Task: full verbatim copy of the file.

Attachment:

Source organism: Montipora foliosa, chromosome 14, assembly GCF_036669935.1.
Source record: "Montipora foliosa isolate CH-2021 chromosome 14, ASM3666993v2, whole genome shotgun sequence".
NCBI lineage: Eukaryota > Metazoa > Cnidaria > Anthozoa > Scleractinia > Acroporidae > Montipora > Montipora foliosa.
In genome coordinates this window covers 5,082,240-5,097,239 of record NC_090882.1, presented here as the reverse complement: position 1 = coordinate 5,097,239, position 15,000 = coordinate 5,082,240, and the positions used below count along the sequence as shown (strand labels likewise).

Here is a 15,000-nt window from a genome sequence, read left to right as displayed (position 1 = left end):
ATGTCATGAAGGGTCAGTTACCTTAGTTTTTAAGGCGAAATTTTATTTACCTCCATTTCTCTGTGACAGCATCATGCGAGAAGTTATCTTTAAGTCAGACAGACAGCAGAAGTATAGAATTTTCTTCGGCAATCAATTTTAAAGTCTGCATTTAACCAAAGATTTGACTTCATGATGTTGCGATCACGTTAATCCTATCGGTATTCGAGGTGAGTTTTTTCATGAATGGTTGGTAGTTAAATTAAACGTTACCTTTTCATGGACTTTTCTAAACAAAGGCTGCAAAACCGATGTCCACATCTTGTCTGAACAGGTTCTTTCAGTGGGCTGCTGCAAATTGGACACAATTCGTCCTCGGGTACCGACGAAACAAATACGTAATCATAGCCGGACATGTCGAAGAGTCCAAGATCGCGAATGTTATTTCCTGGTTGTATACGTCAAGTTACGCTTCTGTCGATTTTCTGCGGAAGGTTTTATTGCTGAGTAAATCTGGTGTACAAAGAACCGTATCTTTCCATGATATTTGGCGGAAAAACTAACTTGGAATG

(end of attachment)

Source organism: Montipora foliosa, chromosome 14, assembly GCF_036669935.1.
Source record: "Montipora foliosa isolate CH-2021 chromosome 14, ASM3666993v2, whole genome shotgun sequence".
NCBI lineage: Eukaryota > Metazoa > Cnidaria > Anthozoa > Scleractinia > Acroporidae > Montipora > Montipora foliosa.
In genome coordinates this window covers 5,082,240-5,097,239 of record NC_090882.1, presented here as the reverse complement: position 1 = coordinate 5,097,239, position 15,000 = coordinate 5,082,240, and the positions used below count along the sequence as shown (strand labels likewise).

Here is a 15,000-nt window from a genome sequence, read left to right as displayed (position 1 = left end):
ATGTCATGAAGGGTCAGTTACCTTAGTTTTTAAGGCGAAATTTTATTTACCTCCATTTCTCTGTGACAGCATCATGCGAGAAGTTATCTTTAAGTCAGACAGACAGCAGAAGTATAGAATTTTCTTCGGCAATCAATTTTAAAGTCTGCATTTAACCAAAGATTTGACTTCATGATGTTGCGATCACGTTAATCCTATCGGTATTCGAGGTGAGTTTTTTCATGAATGGTTGGTAGTTAAATTAAACGTTACCTTTTCATGGACTTTTCTAAACAAAGGCTGCAAAACCGATGTCCACATCTTGTCTGAACAGGTTCTTTCAGTGGGCTGCTGCAAATTGGACACAATTCGTCCTCGGGTACCGACGAAACAAATACGTAATCATAGCCGGACATGTCGAAGAGTCCAAGATCGCGAATGTTATTTCCTGGTTGTATACGTCAAGTTACGCTTCTGTCGATTTTCTGCGGAAGGTTTTATTGCTGAGTAAATCTGGTGTACAAAGAACCGTATCTTTCCATGATATTTGGCGGAAAAACTAACTTGGAATG